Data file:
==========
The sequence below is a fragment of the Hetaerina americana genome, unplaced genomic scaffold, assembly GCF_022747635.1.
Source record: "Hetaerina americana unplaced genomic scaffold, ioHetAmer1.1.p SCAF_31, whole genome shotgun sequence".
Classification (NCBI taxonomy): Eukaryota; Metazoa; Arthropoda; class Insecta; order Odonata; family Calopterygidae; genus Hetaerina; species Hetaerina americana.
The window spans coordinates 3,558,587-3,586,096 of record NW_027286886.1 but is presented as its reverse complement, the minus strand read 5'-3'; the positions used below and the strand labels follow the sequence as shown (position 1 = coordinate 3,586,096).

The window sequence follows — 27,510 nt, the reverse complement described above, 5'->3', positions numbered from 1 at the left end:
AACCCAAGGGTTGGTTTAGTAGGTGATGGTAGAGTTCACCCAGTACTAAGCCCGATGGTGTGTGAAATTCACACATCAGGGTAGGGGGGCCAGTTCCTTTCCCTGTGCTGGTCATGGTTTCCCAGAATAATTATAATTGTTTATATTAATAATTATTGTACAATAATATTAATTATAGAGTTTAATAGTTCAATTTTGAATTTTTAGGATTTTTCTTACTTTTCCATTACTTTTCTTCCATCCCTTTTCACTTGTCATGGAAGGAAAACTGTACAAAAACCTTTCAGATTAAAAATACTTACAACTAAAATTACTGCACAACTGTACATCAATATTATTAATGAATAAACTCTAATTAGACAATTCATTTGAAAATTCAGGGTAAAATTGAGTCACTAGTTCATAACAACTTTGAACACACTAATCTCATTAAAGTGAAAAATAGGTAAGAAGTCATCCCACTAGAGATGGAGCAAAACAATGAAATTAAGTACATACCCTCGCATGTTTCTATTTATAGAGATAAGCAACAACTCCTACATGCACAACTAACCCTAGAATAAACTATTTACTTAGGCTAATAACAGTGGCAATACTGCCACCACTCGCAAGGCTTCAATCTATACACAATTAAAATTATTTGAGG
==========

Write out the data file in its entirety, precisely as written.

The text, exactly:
The sequence below is a fragment of the Hetaerina americana genome, unplaced genomic scaffold, assembly GCF_022747635.1.
Source record: "Hetaerina americana unplaced genomic scaffold, ioHetAmer1.1.p SCAF_31, whole genome shotgun sequence".
Classification (NCBI taxonomy): Eukaryota; Metazoa; Arthropoda; class Insecta; order Odonata; family Calopterygidae; genus Hetaerina; species Hetaerina americana.
The window spans coordinates 3,558,587-3,586,096 of record NW_027286886.1 but is presented as its reverse complement, the minus strand read 5'-3'; the positions used below and the strand labels follow the sequence as shown (position 1 = coordinate 3,586,096).

The window sequence follows — 27,510 nt, the reverse complement described above, 5'->3', positions numbered from 1 at the left end:
AACCCAAGGGTTGGTTTAGTAGGTGATGGTAGAGTTCACCCAGTACTAAGCCCGATGGTGTGTGAAATTCACACATCAGGGTAGGGGGGCCAGTTCCTTTCCCTGTGCTGGTCATGGTTTCCCAGAATAATTATAATTGTTTATATTAATAATTATTGTACAATAATATTAATTATAGAGTTTAATAGTTCAATTTTGAATTTTTAGGATTTTTCTTACTTTTCCATTACTTTTCTTCCATCCCTTTTCACTTGTCATGGAAGGAAAACTGTACAAAAACCTTTCAGATTAAAAATACTTACAACTAAAATTACTGCACAACTGTACATCAATATTATTAATGAATAAACTCTAATTAGACAATTCATTTGAAAATTCAGGGTAAAATTGAGTCACTAGTTCATAACAACTTTGAACACACTAATCTCATTAAAGTGAAAAATAGGTAAGAAGTCATCCCACTAGAGATGGAGCAAAACAATGAAATTAAGTACATACCCTCGCATGTTTCTATTTATAGAGATAAGCAACAACTCCTACATGCACAACTAACCCTAGAATAAACTATTTACTTAGGCTAATAACAGTGGCAATACTGCCACCACTCGCAAGGCTTCAATCTATACACAATTAAAATTATTTGAGG